Sir Bob Jones takes on Europe, pressure on Cunliffe, Moller’s red flag, and taxman avoidance shift
Property giant Robt Jones Holdings is opening its inaugural European office and may extend into central Europe.
In today’s National Business Review print edition, property magnate and NBR Rich Lister Sir Bob Jones reveals the reasons behind the move, what it means for his Australian and New Zealand investments and how it will be funded.
Meanwhile, questions have been raised over whether Labour leader David Cunliffe’s wife, Karen Price, stands to gain if Labour wins power and enacts its climate change policies.
Ms Price comments on her one-third ownership of NZCX – a company which, in partnership with international firm ICAP, brokers carbon credits under the emissions trading scheme.
In other news, the Overseas Investment Office’s consideration of SkyCity’s controversial “convention centre for pokies” deal throws up a conflict involving chairman Chris Moller, over a traffic flyover near Wellington’s Basin Reserve.
Completing a triumvirate of conflict stories, chief reporter Duncan Bridgeman reveals NZX-listed Abano Healthcare is embroiled in a multimillion dollar lawsuit which questions the conduct of managing director Alan Clarke.
Economics editor Rob Hosking reports on Inland Revenue’s latest shift on anti-avoidance rules, moving them even further in favour of the taxman.
To the political hot potato of housing, columnist Jacqueline Rowarth questions whether a capital gains tax will help or hinder New Zealanders in their bid to achieve their house-buying dream.
Property editor Chris Hutching foreshadows a torrent of Chinese investment into markets around the world as a result of financial system reforms, including direct convertibility of the New Zealand and Chinese currencies.
Market watchers are also questioning whether Chinese buyers of several Auckland development sites are land bankers, or if they’ll go ahead with developments that could be worth $1 billion.
Major manuka honey player Manuka Health New Zealand continues to promote levels of “non-peroxide activity” despite a Commerce Commission warning last year over potentially misleading claims, primary industries reporter Jamie Ball reports.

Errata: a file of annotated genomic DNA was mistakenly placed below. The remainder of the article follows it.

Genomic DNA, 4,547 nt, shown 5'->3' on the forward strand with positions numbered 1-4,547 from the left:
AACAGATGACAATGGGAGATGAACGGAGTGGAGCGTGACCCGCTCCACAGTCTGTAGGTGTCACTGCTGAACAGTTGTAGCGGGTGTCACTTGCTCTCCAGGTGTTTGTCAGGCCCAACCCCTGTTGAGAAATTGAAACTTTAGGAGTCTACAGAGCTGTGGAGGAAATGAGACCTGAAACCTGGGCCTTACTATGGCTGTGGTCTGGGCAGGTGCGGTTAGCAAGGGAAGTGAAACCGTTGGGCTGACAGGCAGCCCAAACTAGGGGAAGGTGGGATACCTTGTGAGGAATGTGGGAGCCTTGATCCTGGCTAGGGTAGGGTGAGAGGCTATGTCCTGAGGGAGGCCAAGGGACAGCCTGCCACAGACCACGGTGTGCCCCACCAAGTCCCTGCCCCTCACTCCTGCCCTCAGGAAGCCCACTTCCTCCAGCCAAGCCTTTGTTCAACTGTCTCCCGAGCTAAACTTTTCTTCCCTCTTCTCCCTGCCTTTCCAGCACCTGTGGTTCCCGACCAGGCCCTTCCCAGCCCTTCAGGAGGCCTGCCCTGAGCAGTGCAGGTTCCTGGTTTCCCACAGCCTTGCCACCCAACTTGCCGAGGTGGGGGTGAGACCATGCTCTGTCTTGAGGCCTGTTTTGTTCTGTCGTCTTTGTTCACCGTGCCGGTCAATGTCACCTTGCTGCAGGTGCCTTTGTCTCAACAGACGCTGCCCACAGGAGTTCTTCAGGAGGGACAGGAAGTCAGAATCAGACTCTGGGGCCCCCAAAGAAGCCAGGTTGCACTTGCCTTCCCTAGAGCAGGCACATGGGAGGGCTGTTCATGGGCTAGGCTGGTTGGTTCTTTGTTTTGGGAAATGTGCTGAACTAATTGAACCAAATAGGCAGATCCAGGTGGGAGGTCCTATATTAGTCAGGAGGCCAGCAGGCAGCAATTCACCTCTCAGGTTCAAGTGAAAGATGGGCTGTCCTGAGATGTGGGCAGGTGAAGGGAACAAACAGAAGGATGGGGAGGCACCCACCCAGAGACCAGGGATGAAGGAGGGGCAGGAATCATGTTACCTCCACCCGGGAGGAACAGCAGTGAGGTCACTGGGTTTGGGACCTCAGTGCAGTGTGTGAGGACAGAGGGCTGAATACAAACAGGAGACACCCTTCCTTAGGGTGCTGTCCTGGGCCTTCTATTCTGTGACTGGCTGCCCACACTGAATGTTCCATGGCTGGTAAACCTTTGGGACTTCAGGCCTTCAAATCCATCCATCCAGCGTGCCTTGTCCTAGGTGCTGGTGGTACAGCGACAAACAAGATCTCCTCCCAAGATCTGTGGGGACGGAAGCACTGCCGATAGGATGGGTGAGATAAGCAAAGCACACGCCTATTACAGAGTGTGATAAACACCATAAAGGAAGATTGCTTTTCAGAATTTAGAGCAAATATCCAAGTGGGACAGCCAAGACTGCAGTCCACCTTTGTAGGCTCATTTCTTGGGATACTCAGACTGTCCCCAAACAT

Media reporter Victoria Young explains why state broadcaster TVNZ opposes parts of new health and safety laws.
Guest columnist Edward A Hudson delves into the lessons of history from government interference and what it means for pre-election talk of corporate welfare.
Meanwhile, Anderson Lloyd lawyer Jackie St John tells dairy farmers why they need to take note of a recent Environment Court enforcement order over effluent management.
In Business Traveller, editor-in-chief Nevil Gibson reveals the New Zealand expansion plans of two major cruise ship companies – P&O Cruises and Carnival New Zealand – which will feature larger and newer ships.
Executive Health has a must-read for coffee-addicts, as researchers explore the idea of using caffeine’s behaviour as a chemical chameleon inside the brain to protect people from neurodegenerative diseases.
- In Tray blows the lid off the Kim Dotcom-John Campbell cover-up, as its special three-year investigation asks: who were those unidentified men on the grassy knoll?
- Order Paper outlines how the government is quietly overturning assumptions about the welfare state.
- Columnist Neville Bennett says it’s time for the Treasury to move beyond its neo-classical economic paradigm, in relation to immigration.
All this and more in today’s National Business Review. Out now.